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Even today, Meditations by Marcus Aurelius is read by every class from kings to common people. The book is a universal classic, meaning it can be related to at any time, by anyone. The philosophies included in his book have spanned the centuries, and Meditations remains to be one of the most influential books ever written.
Marcus Aurelius was born on April 20, 121 AD into a family of royalty. His uncle and adoptive father, Antoninus Pius, was the emperor of Rome. Aurelius, too, was trained from birth to be a great ruler like his father. At age eleven, he dedicated himself to religion, although he considered philosophy to be the "true, inward" religion, one which did not require ceremonies necessary in others. Throughout his childhood and early adulthood, Aurelius was taught by several talented teachers. When he was young, the great Epictetus tutored him, followed by a man named Q. Junius Rusticus, who would accompany Aurelius throughout much of his life.
In 161 AD, Pius died, leaving Aurelius and Pius?s other adopted son, known as Verus, to rule together. The two brothers were quite different, although no disagreements are mentioned between the two. Verus was a headstrong man, who was more apt to want a war than the contemplative Aurelius. Verus was an "Epicurean" and definitely would never be called a philosopher. However, Verus died suddenly in 169, leaving Aurelius to rule Rome on his own. It is important to mention that during basically all of Aurelius? rule, Rome was engaged in a long series of defensive wars. In fact, the book Meditations was written during these wars, possibly during the darkest of conditions. And even though these wars were successful, they were taxing both on Rome as a state, and on Aurelius himself. However, he somehow managed to stay somewhat unaffected throughout, an amazing feat unto itself.
Although Aurelius was considered a great man and emperor, he ruthlessly persecuted the Christians. He considered them a threat to his "imperial system." However, he did not know very much of the Christian doctrines that he was so against. In direct contradiction to this ruthlessness to the Christians was the way he treated his own people. He is considered to be the "Last of the Great Emperors." He ruled Rome during a time of declining prosperity. However, he did try to improve his home while he ruled it. He was a man concerned with public welfare. During his reign, he did such things as open schools, orphanages, and hospitals for the poor people in Rome. He also tried to "humanize" criminal laws, and have masters treat there slaves in a humane way. After Aurelius, Romans would miss such fair treatment.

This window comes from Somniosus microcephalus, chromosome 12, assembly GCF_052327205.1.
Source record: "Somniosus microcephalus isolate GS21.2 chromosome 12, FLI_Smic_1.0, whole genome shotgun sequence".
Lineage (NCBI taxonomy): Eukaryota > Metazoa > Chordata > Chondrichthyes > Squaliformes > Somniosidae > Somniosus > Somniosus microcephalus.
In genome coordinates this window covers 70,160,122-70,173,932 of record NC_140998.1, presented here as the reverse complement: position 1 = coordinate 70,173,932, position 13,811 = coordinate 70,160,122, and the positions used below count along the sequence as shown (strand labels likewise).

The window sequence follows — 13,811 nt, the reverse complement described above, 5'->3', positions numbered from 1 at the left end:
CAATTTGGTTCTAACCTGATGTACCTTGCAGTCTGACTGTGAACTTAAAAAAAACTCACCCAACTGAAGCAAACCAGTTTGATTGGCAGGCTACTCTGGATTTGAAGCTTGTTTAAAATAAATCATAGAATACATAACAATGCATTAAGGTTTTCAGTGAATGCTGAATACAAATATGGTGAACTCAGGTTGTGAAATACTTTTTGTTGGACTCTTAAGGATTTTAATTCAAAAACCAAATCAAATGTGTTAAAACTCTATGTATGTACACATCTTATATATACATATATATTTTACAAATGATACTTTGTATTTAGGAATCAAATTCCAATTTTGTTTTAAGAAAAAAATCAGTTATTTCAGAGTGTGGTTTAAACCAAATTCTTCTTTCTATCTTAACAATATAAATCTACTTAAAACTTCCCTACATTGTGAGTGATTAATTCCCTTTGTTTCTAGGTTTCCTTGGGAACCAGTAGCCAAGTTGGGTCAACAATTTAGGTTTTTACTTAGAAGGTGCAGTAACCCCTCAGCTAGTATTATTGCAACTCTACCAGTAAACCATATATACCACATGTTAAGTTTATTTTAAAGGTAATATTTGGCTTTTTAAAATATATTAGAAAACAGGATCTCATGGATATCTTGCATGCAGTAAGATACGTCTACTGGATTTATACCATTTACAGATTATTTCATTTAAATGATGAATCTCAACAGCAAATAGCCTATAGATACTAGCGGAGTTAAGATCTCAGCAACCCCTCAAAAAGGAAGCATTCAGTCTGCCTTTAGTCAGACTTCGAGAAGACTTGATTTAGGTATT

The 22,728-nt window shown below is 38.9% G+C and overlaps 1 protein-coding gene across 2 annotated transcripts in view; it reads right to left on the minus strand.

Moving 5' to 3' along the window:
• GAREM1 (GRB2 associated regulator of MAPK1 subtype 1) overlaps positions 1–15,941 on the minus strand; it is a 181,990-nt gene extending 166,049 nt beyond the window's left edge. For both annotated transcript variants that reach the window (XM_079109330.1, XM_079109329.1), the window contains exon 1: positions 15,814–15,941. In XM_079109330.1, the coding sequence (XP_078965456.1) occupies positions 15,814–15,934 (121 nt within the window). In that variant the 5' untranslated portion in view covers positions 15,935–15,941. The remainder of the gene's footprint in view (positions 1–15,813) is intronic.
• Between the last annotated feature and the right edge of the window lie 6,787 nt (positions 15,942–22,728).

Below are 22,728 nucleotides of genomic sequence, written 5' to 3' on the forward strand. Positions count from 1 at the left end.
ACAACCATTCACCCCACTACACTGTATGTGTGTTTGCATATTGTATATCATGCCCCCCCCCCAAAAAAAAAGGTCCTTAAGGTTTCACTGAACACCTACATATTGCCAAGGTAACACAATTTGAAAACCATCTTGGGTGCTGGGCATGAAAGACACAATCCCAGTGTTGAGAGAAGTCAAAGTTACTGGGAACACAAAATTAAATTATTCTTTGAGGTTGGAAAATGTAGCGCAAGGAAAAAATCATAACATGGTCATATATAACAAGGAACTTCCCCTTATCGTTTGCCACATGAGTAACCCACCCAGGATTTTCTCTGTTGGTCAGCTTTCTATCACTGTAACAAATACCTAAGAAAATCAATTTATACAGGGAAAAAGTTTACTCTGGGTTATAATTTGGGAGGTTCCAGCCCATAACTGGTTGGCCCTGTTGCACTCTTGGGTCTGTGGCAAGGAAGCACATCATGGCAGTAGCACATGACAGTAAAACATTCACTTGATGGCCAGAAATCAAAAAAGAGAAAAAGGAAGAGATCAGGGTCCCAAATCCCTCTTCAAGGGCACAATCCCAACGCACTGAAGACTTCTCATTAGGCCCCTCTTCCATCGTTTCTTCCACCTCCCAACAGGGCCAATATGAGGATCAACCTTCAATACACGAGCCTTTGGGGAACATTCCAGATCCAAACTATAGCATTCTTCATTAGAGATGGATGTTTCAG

After nineteen years of ruling Rome, Marcus Aurelius died on March 17, 180 in Vindobona, which is currently Vienna. He died of a plague while in the middle of yet another war to defend the territory of Rome. Aurelius was succeeded by his son, Commodus, who was the polar opposite of his father. Commodus was a corrupt and evil ruler. Apparently, his father was never aware of this fact, for Commodus fooled him into believing they were of the same mind when it came to ruling. Commodus was the first of the bad emperors to Aurelius? last of the good emperors. This lack of an able ruler cemented the descent of the Roman empire.
Throughout his life, Aurelius was never able to be happy being an emperor. Even though he had money and privileges, and was royalty, he never became tranquil, or at peace with himself, with these material riches. It is evident when a person reads Meditations that Aurelius would much rather have lived the quite life of a philosopher than the public life of an emperor. He always wished that, at some point in his life, maybe when the wars were over, he would have some time to actively pursue philosophy. He never received that opportunity. However, he did, in the midst of all the wars he fought in, find the time to write down his thoughts into a diary. This diary, now a published book, is called Meditations. This book, his only known writings, actually consists of 12 books written in Greek. The repeated points throughout Meditations are that a reasonable, moral life leads to peace and inner tranquillity; also, that is vital to obey the virtues present in life. Namely,
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